Today it is common to think of Hepburn as a natural, even as inevitable. But when she was new she was thought strange-looking, affected, and possibly nutty. Hollywood likes outstanding versions of the norm, not outstanding versions of the outstanding, and the non-conformist Hepburn, blurting out The Oddest Things to the press, dodging photographers, and failing to be spotted on the right arm at the orthodox places, acted as strangely as she looked.

She played strange roles, too, no one like another: and played them not as if the studio made her do so but because she wanted to. How to get a handle on this woman? In Christopher Strong (1933) she is Lady Cynthia Darrington, a world-famous aviatrix. The very noun itself bespeaks a pride of glamour. But Hepburn shows up in silver lamé sheath with a Dracula collar and antennae. Maybe it’s supposed to suggest Garbo, but it makes Hepburn look like a Martian lounge singer.

As they say, LOL. I don’t know when I’ve enjoyed re-reading a book so much. Of course I feel terribly guilty, indulging in such pleasures when the house is bursting with unread new books. I can’t have known, back in 1988, that House Style would be one of the most important books in my collection, to me I mean, but that’s unfortunately how libraries work. You have to hold on to everything, because you don’t know what you’ll regret letting go.

Rereading the book prompted me to have another look at Grand Hotel and Dinner at Eight (1932 and 1933 respectively, and both MGM. They were both signature offerings, the one of Irving Thalberg and the other of David O Selznick, and they are both haunted by silent-screen habits that won’t go away. Lionel Barrymore plays dying men in both films, but that’s all the characters have in common; Dinner‘s Oliver Jordan is an admirably modest gent, but Grand Hotel‘s Otto Kringelein is a whining, wheedling clerk who never shuts up. He would go over much better, and in fact be the figure of sorrow and pity that he is, if we couldn’t hear him. In the same film, there are times when it would better if we couldn’t hear Joan Crawford, too. She’s still a pretty girl here, but she sounds like a defective Eliza Doolittle, too much of this and too little of that. Too many of her takes seem designed to announce winning poker hands. As for Garbo, she doesn’t need the silver lamé or the antenna to look like a Martian lounge singer on the verge of a nervous breakdown. Only John Barrymore, ham that he was, seems to know where movies were going, and is capable for film’s natural tendency to overstate everything.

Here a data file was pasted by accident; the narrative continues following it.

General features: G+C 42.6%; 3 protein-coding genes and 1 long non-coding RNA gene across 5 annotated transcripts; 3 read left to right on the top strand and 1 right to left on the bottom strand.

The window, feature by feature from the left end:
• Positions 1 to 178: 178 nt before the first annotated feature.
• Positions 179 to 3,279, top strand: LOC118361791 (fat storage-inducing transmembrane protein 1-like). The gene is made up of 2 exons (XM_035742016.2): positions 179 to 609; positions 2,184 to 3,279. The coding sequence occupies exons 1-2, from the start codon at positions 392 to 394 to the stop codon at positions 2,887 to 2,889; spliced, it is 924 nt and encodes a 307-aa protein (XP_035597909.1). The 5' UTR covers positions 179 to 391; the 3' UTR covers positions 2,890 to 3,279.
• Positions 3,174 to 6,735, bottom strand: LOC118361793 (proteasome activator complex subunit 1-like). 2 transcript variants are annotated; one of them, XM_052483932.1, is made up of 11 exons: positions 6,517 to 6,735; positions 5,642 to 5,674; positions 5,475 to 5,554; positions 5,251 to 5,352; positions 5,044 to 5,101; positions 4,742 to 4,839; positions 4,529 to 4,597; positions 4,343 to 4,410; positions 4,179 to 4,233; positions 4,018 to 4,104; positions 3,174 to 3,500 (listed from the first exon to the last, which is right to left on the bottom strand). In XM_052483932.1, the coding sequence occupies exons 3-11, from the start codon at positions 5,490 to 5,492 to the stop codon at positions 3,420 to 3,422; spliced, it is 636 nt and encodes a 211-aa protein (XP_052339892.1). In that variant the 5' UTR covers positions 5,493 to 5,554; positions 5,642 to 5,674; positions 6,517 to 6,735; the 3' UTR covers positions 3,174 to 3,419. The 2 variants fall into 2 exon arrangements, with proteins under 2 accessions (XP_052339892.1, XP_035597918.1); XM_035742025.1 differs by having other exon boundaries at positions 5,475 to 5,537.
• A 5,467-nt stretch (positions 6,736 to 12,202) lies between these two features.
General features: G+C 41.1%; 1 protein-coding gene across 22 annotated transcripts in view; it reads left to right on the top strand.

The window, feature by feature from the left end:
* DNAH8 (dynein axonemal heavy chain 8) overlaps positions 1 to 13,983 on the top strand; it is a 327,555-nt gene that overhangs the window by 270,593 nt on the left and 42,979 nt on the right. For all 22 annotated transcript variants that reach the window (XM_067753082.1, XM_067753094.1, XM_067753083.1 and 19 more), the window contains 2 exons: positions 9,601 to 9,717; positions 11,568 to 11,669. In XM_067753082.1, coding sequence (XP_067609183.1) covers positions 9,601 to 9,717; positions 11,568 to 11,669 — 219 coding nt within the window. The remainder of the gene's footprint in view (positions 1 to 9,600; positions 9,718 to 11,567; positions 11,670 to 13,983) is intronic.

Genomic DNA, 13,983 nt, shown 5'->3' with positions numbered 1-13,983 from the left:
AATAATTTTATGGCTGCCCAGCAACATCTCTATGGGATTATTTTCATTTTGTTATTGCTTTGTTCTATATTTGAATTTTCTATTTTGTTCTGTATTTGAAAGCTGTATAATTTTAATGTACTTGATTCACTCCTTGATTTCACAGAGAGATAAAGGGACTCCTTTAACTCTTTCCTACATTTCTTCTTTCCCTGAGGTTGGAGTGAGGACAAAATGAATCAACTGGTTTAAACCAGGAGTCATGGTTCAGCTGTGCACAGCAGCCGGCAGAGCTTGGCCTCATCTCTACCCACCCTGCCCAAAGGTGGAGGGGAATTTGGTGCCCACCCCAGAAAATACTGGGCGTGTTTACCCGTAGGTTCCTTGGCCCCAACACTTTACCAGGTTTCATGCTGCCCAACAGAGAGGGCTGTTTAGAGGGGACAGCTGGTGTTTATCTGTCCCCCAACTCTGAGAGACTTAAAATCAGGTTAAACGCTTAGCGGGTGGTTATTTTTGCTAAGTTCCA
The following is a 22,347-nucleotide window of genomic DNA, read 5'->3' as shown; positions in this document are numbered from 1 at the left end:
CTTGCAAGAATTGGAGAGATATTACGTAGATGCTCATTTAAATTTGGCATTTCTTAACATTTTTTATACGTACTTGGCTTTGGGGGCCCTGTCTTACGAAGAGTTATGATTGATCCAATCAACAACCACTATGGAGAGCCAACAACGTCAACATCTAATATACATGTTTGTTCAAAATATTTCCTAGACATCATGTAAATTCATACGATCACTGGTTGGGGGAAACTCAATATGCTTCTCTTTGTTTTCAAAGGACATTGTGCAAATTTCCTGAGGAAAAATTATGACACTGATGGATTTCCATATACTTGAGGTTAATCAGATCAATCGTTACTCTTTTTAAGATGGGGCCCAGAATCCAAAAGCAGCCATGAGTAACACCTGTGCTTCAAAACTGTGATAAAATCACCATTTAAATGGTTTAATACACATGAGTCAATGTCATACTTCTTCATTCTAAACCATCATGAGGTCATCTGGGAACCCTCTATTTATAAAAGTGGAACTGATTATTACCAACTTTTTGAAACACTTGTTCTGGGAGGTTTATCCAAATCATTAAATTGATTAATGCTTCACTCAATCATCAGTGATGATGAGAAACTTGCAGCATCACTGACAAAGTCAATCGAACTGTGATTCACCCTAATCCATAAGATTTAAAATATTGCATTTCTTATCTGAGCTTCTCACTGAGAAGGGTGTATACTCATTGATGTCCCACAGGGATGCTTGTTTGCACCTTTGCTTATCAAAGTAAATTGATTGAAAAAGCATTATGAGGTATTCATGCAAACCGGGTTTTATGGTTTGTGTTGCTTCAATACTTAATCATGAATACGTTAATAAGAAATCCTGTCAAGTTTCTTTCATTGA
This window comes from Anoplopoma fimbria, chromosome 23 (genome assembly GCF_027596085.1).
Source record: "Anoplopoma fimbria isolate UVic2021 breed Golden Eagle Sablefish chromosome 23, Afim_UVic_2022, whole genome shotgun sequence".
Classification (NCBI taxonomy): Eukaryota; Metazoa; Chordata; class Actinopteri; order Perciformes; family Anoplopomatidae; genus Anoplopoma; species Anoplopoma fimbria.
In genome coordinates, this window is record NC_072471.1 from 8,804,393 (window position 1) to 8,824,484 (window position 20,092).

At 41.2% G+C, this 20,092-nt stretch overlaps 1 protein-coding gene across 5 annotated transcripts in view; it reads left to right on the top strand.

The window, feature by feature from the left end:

I’ve never cared much for Jean Harlow, possibly because, like Joan Crawford, she’d have done better at Warner’s (as Crawford certainly did). What I learned from Ethan Mordden is that the studios’ different styles could be the making of an actor. It took MGM to make an outstanding normal woman of Katharine Hepburn, for example. Jean Harlow might have been funnier if she’d made more movies with James Cagney, say. Instead, at brighly-lighted MGM, she’s just vulgar, a mannequin for bias-cut satin nightgowns. And she’s sad, too — she died so very young (26). Marie Dressler, on the other hand, is a revelation: now I know where Angela Lansbury comes from.


Now, to finish Daniel Kahneman. A blurb on the dust jacket, contributed by Nicholas Nassim Taleb, ranks Thinking, Fast and Slow with The Wealth of Nations and Freud’s The Interpretation of Drams, and I wholeheartedly agree. Like the earlier books, Thinking completely upsets a widely-held idea, in this case that “man is a rational animal.” I hope that someone is already at work on an elementary-school curriculum that is based on Kahneman’s conclusions. For one thing, we all need much more basic training in statistics, and the whole field of arithmetic ought to be reconceived accordingly. Second, young minds ought to be shaped, to the extent that they can be, by an awareness of the biases toward overconfidence and bad decisions that are Kahneman’s book’s crown of thorns.


Gotham Diary:
“Here’s Your Diploma”
13 December 2011

Tuesday, December 13th, 2011

Yesterday, I abandoned myself to the uttermost dissolution. I had a long lunch with Ray Soleil, and then we watched two old movies — and, just like that, it was time for dinner! The two movies that we watched were both in black-and-white, made within three years of one another, and shot heavily (exclusively, in one case) on location in Manhattan. They were also, both of them, odd fish. “Offbeat” would have been the non-committal judgment of the time. The one was not quite a comedy, and the other not quite a horror movie.